A common form of fraud that occurs for online businesses is phishing. This happens when cybercriminals send out emails or social media messages in order to steal confidential business data. The stolen information can then be used by the phishers for fraudulent activities. According to the 2015 Q3 report by the Anti-Phishing Working Group (APWG), phishing attacks continue to rise, a threat that businesses need to seriously be aware of. We have compiled some quick and easy tips for you to protect your business from this type of fraud:
Spot phishing emails
Cybercriminals steal data by tricking businesses to click on a certain link or website found in an email message. In order to make readers do that, phishing emails typically have messages that may, at times, sound too good to be true. Common phishing emails have these subjects:
- Messages from people/customers claiming to be stranded in another country, asking you to wire money to their location so that they can come home.
- Messages from organizations such as banks, insurance companies, and government agencies, asking you to provide business details to check on financial transactions and insurance claims.
- Customer complaints, with links as reference to your business’ faulty products/services.
- Threats that claim to harm a business or its employees, unless confidential information is provided or money is deposited to a given bank account.
Aside from these subjects, phishing emails often have spelling/grammar errors, contain exploit-laden attachments (as a virus, or a way to grab the reader’s data), use generic greetings, have emails similar to corporate ones (ex. legitimate email: firstname.lastname@example.org vs. fake email: email@example.com), and contain misleading links in the body that redirect readers to fake websites. As a rule of thumb when spotting phishing emails, if it sounds too good (or bad, for threats) to be true, then it probably is a fake message sent out to your business.
Train your employees
Aside from the messages mentioned above, phishers (with access to a company’s employee database) also target a business’ employees with emails that are typically disguised as internal messages from owners or manager.
In fact, the 2015 Carbanak attack, the largest cyberheist discovered by Kaspersky Lab that resulted to a loss of $2.5-10 million from 100+ banks each worldwide, was initiated by phishing emails sent out to bank employees.
With these kinds of losses that phishing can do, business owners need to properly train their employees on how to spot phishing emails, and what to do in case they encounter these messages. You can do this by letting them know how your business handles correspondence (how your emails look like, what your email signatures are, the tone/voice of your company’s emails, etc.), giving them guidelines on the different phishing email traits (as shown in the point above), and letting them know how to report to managers/owners when receiving a suspicious email.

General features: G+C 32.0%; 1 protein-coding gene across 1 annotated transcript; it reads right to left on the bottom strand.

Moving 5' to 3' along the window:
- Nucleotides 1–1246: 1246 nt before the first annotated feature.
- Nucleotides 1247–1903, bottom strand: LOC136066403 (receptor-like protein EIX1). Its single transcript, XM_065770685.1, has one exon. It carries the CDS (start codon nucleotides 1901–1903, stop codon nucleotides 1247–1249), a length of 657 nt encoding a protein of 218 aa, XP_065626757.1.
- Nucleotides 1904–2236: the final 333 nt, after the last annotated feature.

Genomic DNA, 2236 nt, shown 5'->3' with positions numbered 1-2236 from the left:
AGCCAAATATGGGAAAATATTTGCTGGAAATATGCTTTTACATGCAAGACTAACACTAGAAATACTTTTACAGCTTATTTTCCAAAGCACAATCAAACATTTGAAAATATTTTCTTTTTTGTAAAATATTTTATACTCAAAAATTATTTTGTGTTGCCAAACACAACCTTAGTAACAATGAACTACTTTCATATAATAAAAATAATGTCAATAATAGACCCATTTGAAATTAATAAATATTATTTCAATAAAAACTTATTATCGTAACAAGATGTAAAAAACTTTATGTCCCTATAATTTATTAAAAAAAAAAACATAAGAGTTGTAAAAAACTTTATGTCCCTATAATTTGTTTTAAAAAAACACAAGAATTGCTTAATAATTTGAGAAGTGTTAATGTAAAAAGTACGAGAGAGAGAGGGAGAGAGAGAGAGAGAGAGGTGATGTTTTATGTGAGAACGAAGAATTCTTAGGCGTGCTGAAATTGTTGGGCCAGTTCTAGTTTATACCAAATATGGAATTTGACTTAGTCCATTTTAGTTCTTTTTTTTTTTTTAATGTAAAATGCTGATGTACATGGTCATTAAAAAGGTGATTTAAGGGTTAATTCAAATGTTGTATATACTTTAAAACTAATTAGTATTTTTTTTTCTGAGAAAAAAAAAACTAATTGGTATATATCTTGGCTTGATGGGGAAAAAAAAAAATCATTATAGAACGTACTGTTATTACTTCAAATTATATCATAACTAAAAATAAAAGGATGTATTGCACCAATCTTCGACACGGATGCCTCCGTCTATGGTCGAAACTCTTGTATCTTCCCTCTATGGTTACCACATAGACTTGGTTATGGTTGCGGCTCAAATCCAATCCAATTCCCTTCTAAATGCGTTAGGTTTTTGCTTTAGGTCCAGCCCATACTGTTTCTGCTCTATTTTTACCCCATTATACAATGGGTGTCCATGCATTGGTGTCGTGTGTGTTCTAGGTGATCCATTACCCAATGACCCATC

Educating your employees on identifying and knowing how serious and damaging phishing is will help save your business from fraud attacks.
Invest in software
Make sure that your website is protected with anti-phishing software. Some examples of software are Kaspersky Internet Security, Mozilla Thunderbird, and McAfee SiteAdvisor. For online credit card payments, make sure that your website has the latest PCI-DSS (Payment Card Industry Data Security Standard) patches to check and prevent security vulnerabilities. To save on time and for you to focus on your business, integrate with a PCI-DSS compliant payment processor for secured online transactions. More information on payment processing and fraud protection can be found on our article here.
Have trusted partners
Find out more about your business connections, whether these be other businesses, partners such as banks and payment processors, or even your customers. Building working relationships with these connections will help you identify how they communicate to your business: their tone of voice, what their typical correspondence are, their direct lines of communication, and how often they send messages to you. Building trust with your business connections will allow you to contact them directly, if ever you receive a suspicious email for them to check.
Cybercriminals continuously change and improve their phishing attacks. Make sure that you are updated with news on phishing and other online fraud activities, by connecting with anti-phishing industry experts. Some good references on phishing can be found on the APWG website (which releases quarterly phishing reports), and the PCI-DSS website.
You can find more industry and business guides/tips on our blog.